Members of La Cañada Flintridge Orthopaedic Guild were recently recognized at the annual Volunteer Recognition Luncheon at Orthopaedic Institute for Children. Danielle Barrios, assistant director of Volunteer Services and Community Outreach, welcomed members from LCFOG, Las Madrecitas, Las Niñas de La Las Madrecitas, Las Vecinas and Las Amigas de Las Lomas auxiliaries, which were formed in 1956 and comprise Charitable Children’s Guild. Las Niñas de La Madrecitas was formed in 1965.
The Pro-Amateur World Cup Bodybuilding and Fitness Championship will be held on Nov. 4 at the Glendale Civic Auditorium. This is the first time the competition has been held in Southern California.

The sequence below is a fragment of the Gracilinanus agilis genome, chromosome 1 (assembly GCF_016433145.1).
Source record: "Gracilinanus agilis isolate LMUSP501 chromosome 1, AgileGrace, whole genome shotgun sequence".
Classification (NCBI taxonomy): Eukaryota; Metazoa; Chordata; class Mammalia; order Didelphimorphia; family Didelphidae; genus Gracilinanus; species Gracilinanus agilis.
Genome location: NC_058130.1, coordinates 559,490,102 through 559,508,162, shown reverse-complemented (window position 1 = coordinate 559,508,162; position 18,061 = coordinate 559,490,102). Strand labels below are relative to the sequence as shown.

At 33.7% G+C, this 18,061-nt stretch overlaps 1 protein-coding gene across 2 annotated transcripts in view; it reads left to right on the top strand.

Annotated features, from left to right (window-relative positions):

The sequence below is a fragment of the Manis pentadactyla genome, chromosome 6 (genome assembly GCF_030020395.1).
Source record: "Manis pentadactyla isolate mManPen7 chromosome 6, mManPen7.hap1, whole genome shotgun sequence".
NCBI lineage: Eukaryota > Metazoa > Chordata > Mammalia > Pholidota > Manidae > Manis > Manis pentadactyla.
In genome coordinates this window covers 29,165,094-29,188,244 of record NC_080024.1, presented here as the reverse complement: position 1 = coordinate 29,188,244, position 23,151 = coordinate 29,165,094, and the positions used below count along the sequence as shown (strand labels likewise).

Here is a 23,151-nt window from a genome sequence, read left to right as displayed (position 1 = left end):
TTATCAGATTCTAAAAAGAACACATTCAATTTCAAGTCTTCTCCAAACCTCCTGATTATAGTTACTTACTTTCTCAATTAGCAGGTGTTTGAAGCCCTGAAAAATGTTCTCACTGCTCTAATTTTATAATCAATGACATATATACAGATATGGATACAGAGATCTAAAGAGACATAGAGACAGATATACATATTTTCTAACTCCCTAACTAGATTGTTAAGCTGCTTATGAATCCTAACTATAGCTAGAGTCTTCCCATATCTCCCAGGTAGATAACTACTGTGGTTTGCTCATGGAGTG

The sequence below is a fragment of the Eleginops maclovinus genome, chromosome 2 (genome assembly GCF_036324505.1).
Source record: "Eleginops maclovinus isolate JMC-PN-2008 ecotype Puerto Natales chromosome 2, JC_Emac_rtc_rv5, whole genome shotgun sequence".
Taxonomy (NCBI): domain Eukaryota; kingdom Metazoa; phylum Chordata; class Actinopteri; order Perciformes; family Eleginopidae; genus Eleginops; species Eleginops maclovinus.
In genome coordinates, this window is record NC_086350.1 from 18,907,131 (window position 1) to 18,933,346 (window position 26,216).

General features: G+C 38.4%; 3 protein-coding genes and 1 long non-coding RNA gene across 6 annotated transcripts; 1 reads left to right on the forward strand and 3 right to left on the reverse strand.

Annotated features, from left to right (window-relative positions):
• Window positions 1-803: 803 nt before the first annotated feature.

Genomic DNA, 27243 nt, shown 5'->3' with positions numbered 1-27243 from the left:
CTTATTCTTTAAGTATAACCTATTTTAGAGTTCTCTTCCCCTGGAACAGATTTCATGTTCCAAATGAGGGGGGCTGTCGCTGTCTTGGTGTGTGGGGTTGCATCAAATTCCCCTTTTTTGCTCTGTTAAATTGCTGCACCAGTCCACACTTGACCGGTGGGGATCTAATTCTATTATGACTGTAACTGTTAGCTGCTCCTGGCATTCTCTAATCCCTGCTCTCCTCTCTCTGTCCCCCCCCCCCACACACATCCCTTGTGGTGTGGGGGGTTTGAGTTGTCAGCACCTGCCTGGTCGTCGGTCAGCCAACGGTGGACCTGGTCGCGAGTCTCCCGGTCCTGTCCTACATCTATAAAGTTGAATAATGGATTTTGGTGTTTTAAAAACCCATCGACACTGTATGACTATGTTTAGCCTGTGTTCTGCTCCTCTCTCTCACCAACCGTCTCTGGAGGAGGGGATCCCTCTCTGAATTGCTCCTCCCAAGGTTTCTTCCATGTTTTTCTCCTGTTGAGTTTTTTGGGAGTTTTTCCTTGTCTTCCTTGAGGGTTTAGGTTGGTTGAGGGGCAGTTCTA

It brings together steroid-free athletes from around the world who compete for cash prizes. This final qualifier for Natural Olympia XX in Las Vegas is presented by INBA, the International Natural Bodybuilding Assn., and Go Natural Athlete, a La Cañada Flintridge-based company.
“The No. 1 thing is we’re natural,” said former INBA champion Adrian Pretrariu, the event’s promoter. “So here is a chance for people to support the natural athlete who has been competing without any hormones or muscle-enhancing substances of any kind. These athletes are building their bodies the natural way, eating healthy foods and lifting heavy weights.”
Professional and amateur athletes of all ages are invited to compete and are subject to the guidelines of the World Anti-Doping Agency.